The Middle Sister (Paperback)

By Bonnie Glover

One World, 9780345480903, 192pp.

Publication Date: May 31, 2005

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Description

As Kwai Chang moved through the arid desert of the American West, I would move through the equally desolate ghettos of Brooklyn, and we would each search: he for his family and I for my father. . . .
The middle of three sisters, Pamela is a quiet, thoughtful girl with a huge hole in her life the space her father used to fill before her mother kicked him out. Occasionally, Pamela conjures up Kwai Chang, David Carradine's character, from the Western action series Kung Fu, to give her spiritual guidance and advice she would normally turn to her parents for. But with her father gone, her mother has fallen into a pit of confusion and mental disarray. So it is up to Pamela and her sisters, Nona and Theresa, to run the household.
When their money runs out, the family must leave their beloved East New York house and move to the projects. It is a change that will alter their lives forever and even wise Kwai Chang cannot alter their destiny. But as Pamela discovers, Everyone searches. The real challenge is in the finding and the keeping.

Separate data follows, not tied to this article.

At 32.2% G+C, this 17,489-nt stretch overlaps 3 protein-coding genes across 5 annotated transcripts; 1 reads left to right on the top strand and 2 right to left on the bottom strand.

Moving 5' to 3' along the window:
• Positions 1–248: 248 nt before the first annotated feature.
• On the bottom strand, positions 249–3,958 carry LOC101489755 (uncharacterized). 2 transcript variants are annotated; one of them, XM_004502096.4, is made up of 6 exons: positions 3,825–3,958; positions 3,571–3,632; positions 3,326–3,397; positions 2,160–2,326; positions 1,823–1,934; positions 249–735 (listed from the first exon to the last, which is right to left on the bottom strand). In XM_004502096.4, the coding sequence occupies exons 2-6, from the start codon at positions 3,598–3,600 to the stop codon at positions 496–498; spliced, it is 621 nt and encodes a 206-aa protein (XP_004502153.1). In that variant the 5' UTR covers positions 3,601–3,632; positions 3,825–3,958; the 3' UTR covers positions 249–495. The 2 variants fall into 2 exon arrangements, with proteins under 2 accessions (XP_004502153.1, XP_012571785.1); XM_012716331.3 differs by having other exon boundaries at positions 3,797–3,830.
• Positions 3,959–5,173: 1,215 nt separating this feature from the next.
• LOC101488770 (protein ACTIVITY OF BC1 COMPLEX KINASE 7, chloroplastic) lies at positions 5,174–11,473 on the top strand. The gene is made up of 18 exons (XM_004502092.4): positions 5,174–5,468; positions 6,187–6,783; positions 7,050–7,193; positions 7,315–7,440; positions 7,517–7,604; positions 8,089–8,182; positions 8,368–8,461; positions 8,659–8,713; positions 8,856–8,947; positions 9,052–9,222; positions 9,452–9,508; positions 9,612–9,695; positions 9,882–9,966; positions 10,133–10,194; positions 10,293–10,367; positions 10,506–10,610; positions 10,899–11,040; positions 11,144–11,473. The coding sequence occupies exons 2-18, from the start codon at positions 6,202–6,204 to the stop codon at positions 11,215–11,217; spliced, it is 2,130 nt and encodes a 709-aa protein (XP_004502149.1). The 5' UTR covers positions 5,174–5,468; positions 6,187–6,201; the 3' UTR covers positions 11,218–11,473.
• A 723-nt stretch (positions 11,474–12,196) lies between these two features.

In this powerful literary debut, vividly set in the 1970s, Bonnie Glover has written a marvelous story about a young black woman struggling to define her identity and make her family whole.


About the Author

Bonnie Glover was born in Florence, Alabama, but grew up in the mean streets of Brooklyn's East New York, where her book The Middle Sister is set. She attended Rafael Cordero Junior High School and John Dewey High School, both in Brooklyn. She obtained a BS degree at the Florida Agricultural and Mechanical University in Tallahassee, Florida, and eventually a law degree from the Stetson University College of Law in St. Petersburg, Florida. She currently works for the Department of Veterans Affairs, Office of Regional Counsel. She lives in Pembroke Pines, Florida, with her husband, Craig, and two sons, Matt and Ben.


Praise For The Middle Sister

“With language that captures the raw facts of being human, Glover spans the horrific and the lyrical to arrive at her transcendent conclusion: each of us is searching for the one true path that leads us toward one another.”
–Karen Novak, author of The Wilderness

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